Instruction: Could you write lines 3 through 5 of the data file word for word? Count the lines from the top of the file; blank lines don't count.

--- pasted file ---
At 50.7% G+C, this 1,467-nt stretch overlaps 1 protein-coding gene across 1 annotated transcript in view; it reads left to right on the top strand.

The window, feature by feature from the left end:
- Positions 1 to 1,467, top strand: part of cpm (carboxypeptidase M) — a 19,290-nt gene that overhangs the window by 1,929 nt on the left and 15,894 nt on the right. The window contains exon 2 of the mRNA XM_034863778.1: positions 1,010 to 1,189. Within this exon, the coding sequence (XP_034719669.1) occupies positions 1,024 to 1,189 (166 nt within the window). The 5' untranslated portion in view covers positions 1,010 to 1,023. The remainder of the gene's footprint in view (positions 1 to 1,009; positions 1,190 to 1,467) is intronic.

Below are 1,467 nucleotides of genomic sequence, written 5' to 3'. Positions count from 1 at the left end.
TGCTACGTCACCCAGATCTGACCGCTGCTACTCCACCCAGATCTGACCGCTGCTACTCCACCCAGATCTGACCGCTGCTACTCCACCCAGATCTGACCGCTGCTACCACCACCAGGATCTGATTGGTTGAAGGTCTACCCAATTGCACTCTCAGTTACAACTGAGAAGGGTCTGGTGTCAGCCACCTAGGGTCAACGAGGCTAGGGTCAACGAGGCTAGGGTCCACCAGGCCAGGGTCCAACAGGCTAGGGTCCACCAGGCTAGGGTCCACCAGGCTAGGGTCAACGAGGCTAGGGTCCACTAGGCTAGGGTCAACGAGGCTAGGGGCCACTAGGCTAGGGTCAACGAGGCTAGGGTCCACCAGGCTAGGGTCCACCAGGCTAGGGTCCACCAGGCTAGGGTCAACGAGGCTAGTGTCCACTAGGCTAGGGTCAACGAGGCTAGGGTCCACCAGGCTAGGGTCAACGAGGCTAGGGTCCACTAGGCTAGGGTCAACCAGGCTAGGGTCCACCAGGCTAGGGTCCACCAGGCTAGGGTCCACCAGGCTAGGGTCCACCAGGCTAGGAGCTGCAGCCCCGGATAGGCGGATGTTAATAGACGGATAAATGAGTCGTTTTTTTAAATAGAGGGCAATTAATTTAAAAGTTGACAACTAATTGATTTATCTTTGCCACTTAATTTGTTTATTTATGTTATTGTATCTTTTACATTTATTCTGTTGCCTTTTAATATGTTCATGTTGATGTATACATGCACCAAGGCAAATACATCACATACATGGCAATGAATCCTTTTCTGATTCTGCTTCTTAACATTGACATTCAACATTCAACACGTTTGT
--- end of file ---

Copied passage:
- Positions 1 to 1,467, top strand: part of cpm (carboxypeptidase M) — a 19,290-nt gene that overhangs the window by 1,929 nt on the left and 15,894 nt on the right. The window contains exon 2 of the mRNA XM_034863778.1: positions 1,010 to 1,189. Within this exon, the coding sequence (XP_034719669.1) occupies positions 1,024 to 1,189 (166 nt within the window). The 5' untranslated portion in view covers positions 1,010 to 1,023. The remainder of the gene's footprint in view (positions 1 to 1,009; positions 1,190 to 1,467) is intronic.

Below are 1,467 nucleotides of genomic sequence, written 5' to 3'. Positions count from 1 at the left end.
TGCTACGTCACCCAGATCTGACCGCTGCTACTCCACCCAGATCTGACCGCTGCTACTCCACCCAGATCTGACCGCTGCTACTCCACCCAGATCTGACCGCTGCTACCACCACCAGGATCTGATTGGTTGAAGGTCTACCCAATTGCACTCTCAGTTACAACTGAGAAGGGTCTGGTGTCAGCCACCTAGGGTCAACGAGGCTAGGGTCAACGAGGCTAGGGTCCACCAGGCCAGGGTCCAACAGGCTAGGGTCCACCAGGCTAGGGTCCACCAGGCTAGGGTCAACGAGGCTAGGGTCCACTAGGCTAGGGTCAACGAGGCTAGGGGCCACTAGGCTAGGGTCAACGAGGCTAGGGTCCACCAGGCTAGGGTCCACCAGGCTAGGGTCCACCAGGCTAGGGTCAACGAGGCTAGTGTCCACTAGGCTAGGGTCAACGAGGCTAGGGTCCACCAGGCTAGGGTCAACGAGGCTAGGGTCCACTAGGCTAGGGTCAACCAGGCTAGGGTCCACCAGGCTAGGGTCCACCAGGCTAGGGTCCACCAGGCTAGGGTCCACCAGGCTAGGAGCTGCAGCCCCGGATAGGCGGATGTTAATAGACGGATAAATGAGTCGTTTTTTTAAATAGAGGGCAATTAATTTAAAAGTTGACAACTAATTGATTTATCTTTGCCACTTAATTTGTTTATTTATGTTATTGTATCTTTTACATTTATTCTGTTGCCTTTTAATATGTTCATGTTGATGTATACATGCACCAAGGCAAATACATCACATACATGGCAATGAATCCTTTTCTGATTCTGCTTCTTAACATTGACATTCAACATTCAACACGTTTGT